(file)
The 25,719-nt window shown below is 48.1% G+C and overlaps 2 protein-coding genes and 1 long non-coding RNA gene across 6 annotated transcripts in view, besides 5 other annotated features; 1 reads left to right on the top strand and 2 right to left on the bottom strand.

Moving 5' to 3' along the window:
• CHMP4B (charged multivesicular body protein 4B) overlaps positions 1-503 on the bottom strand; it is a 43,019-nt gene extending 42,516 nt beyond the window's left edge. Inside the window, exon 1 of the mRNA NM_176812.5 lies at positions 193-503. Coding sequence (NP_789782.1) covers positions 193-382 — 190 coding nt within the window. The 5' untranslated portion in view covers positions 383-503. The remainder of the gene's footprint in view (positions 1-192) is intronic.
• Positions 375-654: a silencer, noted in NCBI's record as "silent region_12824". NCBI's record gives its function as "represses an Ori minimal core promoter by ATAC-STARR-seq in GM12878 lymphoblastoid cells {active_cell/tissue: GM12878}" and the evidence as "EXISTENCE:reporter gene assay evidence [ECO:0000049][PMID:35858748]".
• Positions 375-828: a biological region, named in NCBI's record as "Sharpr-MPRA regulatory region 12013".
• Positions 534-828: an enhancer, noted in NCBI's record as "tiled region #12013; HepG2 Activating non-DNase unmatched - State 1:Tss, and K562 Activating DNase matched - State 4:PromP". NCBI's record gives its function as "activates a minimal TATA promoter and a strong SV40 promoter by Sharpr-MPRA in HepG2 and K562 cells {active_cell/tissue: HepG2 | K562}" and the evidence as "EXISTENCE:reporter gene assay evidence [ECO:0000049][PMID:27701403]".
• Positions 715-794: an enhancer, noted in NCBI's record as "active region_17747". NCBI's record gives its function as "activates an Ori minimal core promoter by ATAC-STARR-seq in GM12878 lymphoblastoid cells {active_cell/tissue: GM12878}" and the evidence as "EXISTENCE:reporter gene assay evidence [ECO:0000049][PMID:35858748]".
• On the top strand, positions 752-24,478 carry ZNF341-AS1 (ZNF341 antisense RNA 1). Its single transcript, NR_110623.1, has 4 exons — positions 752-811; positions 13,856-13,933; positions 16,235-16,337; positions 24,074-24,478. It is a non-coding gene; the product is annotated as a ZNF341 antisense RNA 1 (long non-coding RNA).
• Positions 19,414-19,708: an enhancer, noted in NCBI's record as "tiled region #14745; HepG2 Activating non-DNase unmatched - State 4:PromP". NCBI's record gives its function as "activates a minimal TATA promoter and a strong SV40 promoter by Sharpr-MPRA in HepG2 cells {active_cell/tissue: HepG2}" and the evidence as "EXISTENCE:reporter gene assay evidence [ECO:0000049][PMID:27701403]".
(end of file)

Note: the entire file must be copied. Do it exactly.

The 25,719-nt window shown below is 48.1% G+C and overlaps 2 protein-coding genes and 1 long non-coding RNA gene across 6 annotated transcripts in view, besides 5 other annotated features; 1 reads left to right on the top strand and 2 right to left on the bottom strand.

Moving 5' to 3' along the window:
• CHMP4B (charged multivesicular body protein 4B) overlaps positions 1-503 on the bottom strand; it is a 43,019-nt gene extending 42,516 nt beyond the window's left edge. Inside the window, exon 1 of the mRNA NM_176812.5 lies at positions 193-503. Coding sequence (NP_789782.1) covers positions 193-382 — 190 coding nt within the window. The 5' untranslated portion in view covers positions 383-503. The remainder of the gene's footprint in view (positions 1-192) is intronic.
• Positions 375-654: a silencer, noted in NCBI's record as "silent region_12824". NCBI's record gives its function as "represses an Ori minimal core promoter by ATAC-STARR-seq in GM12878 lymphoblastoid cells {active_cell/tissue: GM12878}" and the evidence as "EXISTENCE:reporter gene assay evidence [ECO:0000049][PMID:35858748]".
• Positions 375-828: a biological region, named in NCBI's record as "Sharpr-MPRA regulatory region 12013".
• Positions 534-828: an enhancer, noted in NCBI's record as "tiled region #12013; HepG2 Activating non-DNase unmatched - State 1:Tss, and K562 Activating DNase matched - State 4:PromP". NCBI's record gives its function as "activates a minimal TATA promoter and a strong SV40 promoter by Sharpr-MPRA in HepG2 and K562 cells {active_cell/tissue: HepG2 | K562}" and the evidence as "EXISTENCE:reporter gene assay evidence [ECO:0000049][PMID:27701403]".
• Positions 715-794: an enhancer, noted in NCBI's record as "active region_17747". NCBI's record gives its function as "activates an Ori minimal core promoter by ATAC-STARR-seq in GM12878 lymphoblastoid cells {active_cell/tissue: GM12878}" and the evidence as "EXISTENCE:reporter gene assay evidence [ECO:0000049][PMID:35858748]".
• On the top strand, positions 752-24,478 carry ZNF341-AS1 (ZNF341 antisense RNA 1). Its single transcript, NR_110623.1, has 4 exons — positions 752-811; positions 13,856-13,933; positions 16,235-16,337; positions 24,074-24,478. It is a non-coding gene; the product is annotated as a ZNF341 antisense RNA 1 (long non-coding RNA).
• Positions 19,414-19,708: an enhancer, noted in NCBI's record as "tiled region #14745; HepG2 Activating non-DNase unmatched - State 4:PromP". NCBI's record gives its function as "activates a minimal TATA promoter and a strong SV40 promoter by Sharpr-MPRA in HepG2 cells {active_cell/tissue: HepG2}" and the evidence as "EXISTENCE:reporter gene assay evidence [ECO:0000049][PMID:27701403]".